All-American French Open women's semifinal has South Florida ties

Sloane Stephens, shown at the 2018 Miami Open, will play friend Madison Keys in an all-American French Open semifinal June 7, 2018.
Sloane Stephens, shown at the 2018 Miami Open, will play friend Madison Keys in an all-American French Open semifinal June 7, 2018. Miami Herald

They spent countless hours chasing big dreams on the tennis courts of Plantation, Coral Springs and Boca Raton, and all the hard work will seem worth it Thursday as Sloane Stephens and Madison Keys play in the first all-American French Open semifinal since 2002, when Serena Williams beat defending champion Jennifer Capriati.

The last time Stephens and Keys met was in the final of the 2017 U.S. Open, which Stephens won easily, 6-3, 6-0. Stephens has won both career matchups against Keys, the other one 6-4, 6-2 at the 2015 Miami Open.

Stephens, who is ranked No. 10 in the world, is a native of Plantation and coached by Kamau Murray, a former Florida A&M University player who established a tennis training facility in Chicago’s South Side.

Keys, who was born in Rock Island, Illinois, is ranked No. 13 and spent many years training in Boca Raton at the Evert Academy and the U.S. Tennis Association training center, which relocated to Orlando last year. Keys is coached by former world No. 1 Lindsay Davenport.

The two Americans have become good friends as they have followed similar career paths. Stephens, 25, turned pro in 2008. Keys, 23, joined the tour a year later. Stephens reached her first Grand Slam semifinal in 2013; Keys did it two years later.

"I always want to see Sloane do well," Keys told reporters in Paris. "I'd love for both of us to be able to be in the position to play each other multiple times. ... I'm always cheering for her."

The feeling is mutual.

"She’s, like, really the only person I actually watch, because I will be texting her during the match: ‘Come on! What are you doing?' ” Stephens said of Keys.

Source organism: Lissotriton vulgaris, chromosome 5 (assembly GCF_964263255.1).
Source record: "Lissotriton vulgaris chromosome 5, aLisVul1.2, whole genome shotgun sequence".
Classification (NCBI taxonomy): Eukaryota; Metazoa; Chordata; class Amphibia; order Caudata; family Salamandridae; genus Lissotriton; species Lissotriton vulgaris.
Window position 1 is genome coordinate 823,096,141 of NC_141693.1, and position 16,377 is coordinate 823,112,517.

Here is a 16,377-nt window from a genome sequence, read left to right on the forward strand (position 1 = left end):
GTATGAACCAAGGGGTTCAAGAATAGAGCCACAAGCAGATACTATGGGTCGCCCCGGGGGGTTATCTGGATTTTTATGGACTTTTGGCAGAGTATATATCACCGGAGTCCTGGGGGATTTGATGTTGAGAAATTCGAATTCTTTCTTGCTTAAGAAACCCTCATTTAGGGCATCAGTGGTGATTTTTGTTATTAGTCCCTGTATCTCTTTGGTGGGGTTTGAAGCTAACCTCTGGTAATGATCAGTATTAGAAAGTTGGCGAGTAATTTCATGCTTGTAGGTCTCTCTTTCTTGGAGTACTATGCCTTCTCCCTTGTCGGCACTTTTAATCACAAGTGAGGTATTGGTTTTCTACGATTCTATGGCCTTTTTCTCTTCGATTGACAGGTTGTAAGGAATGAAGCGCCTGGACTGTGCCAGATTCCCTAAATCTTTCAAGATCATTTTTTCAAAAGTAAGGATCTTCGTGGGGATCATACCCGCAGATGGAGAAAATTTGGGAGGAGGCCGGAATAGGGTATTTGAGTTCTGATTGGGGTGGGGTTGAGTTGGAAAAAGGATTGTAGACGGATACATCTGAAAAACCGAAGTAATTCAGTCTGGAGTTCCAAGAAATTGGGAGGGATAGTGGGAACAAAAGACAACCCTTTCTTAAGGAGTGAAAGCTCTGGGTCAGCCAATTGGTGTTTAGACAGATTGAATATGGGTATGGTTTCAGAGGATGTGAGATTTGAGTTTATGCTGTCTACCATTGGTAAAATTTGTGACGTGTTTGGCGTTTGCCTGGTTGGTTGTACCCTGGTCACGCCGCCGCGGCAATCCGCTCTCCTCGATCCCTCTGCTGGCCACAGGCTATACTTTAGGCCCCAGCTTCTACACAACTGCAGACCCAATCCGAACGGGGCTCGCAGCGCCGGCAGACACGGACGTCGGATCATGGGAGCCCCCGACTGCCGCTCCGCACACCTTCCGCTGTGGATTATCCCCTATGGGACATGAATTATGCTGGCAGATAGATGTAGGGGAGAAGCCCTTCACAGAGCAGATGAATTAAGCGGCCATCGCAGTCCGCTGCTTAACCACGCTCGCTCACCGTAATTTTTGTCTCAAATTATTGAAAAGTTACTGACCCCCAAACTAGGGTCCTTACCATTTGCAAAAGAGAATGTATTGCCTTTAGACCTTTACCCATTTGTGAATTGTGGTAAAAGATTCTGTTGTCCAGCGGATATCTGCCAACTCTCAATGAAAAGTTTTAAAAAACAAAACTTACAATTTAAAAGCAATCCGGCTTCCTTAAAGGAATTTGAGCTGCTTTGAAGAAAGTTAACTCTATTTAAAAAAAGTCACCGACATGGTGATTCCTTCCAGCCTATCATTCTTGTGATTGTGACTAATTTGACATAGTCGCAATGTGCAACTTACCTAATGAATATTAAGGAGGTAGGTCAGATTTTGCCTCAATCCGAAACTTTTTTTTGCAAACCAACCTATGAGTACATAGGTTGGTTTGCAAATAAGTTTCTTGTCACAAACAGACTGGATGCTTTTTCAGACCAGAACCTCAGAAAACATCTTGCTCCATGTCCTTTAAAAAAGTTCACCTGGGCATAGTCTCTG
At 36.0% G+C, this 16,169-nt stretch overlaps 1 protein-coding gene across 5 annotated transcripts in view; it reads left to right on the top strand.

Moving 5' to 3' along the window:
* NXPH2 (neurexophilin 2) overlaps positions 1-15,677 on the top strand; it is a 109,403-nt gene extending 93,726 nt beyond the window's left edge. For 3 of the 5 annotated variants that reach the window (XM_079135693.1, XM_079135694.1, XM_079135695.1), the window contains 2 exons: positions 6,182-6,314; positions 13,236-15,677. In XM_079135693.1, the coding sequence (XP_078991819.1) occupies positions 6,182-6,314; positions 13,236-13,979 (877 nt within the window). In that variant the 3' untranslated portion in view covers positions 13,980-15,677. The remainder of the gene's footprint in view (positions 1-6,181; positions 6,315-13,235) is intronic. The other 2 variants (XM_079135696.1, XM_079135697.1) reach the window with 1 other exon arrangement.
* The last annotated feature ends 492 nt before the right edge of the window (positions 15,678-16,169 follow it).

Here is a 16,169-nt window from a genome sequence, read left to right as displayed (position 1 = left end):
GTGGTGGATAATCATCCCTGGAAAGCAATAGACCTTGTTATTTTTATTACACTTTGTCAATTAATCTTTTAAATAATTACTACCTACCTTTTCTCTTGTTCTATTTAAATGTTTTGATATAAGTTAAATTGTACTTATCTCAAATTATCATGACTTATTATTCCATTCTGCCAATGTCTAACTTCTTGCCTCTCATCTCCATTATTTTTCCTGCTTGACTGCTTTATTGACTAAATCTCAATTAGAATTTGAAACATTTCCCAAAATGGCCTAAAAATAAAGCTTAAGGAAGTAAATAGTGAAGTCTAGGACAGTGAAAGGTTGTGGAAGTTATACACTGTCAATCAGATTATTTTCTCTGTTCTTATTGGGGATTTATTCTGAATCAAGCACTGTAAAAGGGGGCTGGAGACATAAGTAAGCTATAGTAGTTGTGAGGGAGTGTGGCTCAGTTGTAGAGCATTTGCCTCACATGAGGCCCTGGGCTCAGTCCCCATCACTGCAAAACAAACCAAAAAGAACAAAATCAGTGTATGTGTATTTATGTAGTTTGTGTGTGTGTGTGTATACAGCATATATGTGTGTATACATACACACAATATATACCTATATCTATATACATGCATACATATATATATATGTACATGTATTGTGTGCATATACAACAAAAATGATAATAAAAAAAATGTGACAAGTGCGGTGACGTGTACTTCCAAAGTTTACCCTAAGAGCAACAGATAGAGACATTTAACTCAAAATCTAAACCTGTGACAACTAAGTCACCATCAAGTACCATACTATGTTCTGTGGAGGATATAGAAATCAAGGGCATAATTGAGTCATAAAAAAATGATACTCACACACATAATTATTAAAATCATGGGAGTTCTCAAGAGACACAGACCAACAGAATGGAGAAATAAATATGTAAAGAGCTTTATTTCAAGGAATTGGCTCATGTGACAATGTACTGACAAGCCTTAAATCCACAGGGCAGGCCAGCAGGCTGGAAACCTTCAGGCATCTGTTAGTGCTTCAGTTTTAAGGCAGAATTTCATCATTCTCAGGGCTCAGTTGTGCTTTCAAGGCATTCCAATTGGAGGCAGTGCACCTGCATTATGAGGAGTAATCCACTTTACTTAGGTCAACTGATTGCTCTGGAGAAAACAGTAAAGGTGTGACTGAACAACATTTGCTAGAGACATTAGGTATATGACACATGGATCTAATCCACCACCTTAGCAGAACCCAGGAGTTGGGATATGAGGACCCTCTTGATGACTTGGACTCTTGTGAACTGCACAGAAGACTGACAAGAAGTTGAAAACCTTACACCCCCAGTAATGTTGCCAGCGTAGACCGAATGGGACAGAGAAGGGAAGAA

Both come from athletically gifted families. Stephens is the daughter of the late John Stephens, a former NFL running back who was the New England Patriots’ first-round draft pick in 1988, and Sybil Smith, the top swimmer in Boston University history. Smith reached the Olympic trials, and in 1988 was the first black female swimmer to be named All-American. She went on to be an assistant coach at Harvard.

The couple divorced when Sloane was very young, and Stephens did not have a relationship with her father until 2006. He died in a car accident in 2009. She was raised by her mother and her stepfather, Sheldon Smith, who died of pancreatic cancer in 2007.

Keys’ father, Rick, was an All-Conference basketball player at Augustana College. Her mother, Christina, is an attorney who gave up her practice for several years to move to Boca Raton in search of better training for her three tennis-playing daughters.

Keys was overmatched in the U.S. Open final against Stephens, but says it will be different this time. A spot in the finals is at stake. The winner will play either top-seeded Simona Halep or third-seeded Gabine Muguruza for the title Saturday.

"Honestly, the Open feels like it was 12 years ago at this point. I obviously rely on what I learned there and how to manage my emotions and manage the moment, but there were so many late nights and I was so tired," Keys said.

"It feels completely different here. I obviously lost to Sloane at the U.S. Open, but I feel like on clay it's a little bit of a different matchup. I'm going to have to be the one to try to open up the court and go for my shots."

Although they will face each other in a high-stakes match, they acted as they always do around each other in the past few days.

“When we get on the court, it's time to compete,” Stephens said. “But before that, we are not going to be weird and awkward and make it, like, weird for each other.

“I think everything will be normal. And then when we get on the court, it's time to compete. It's go time. Until then, we're the same girls as always.”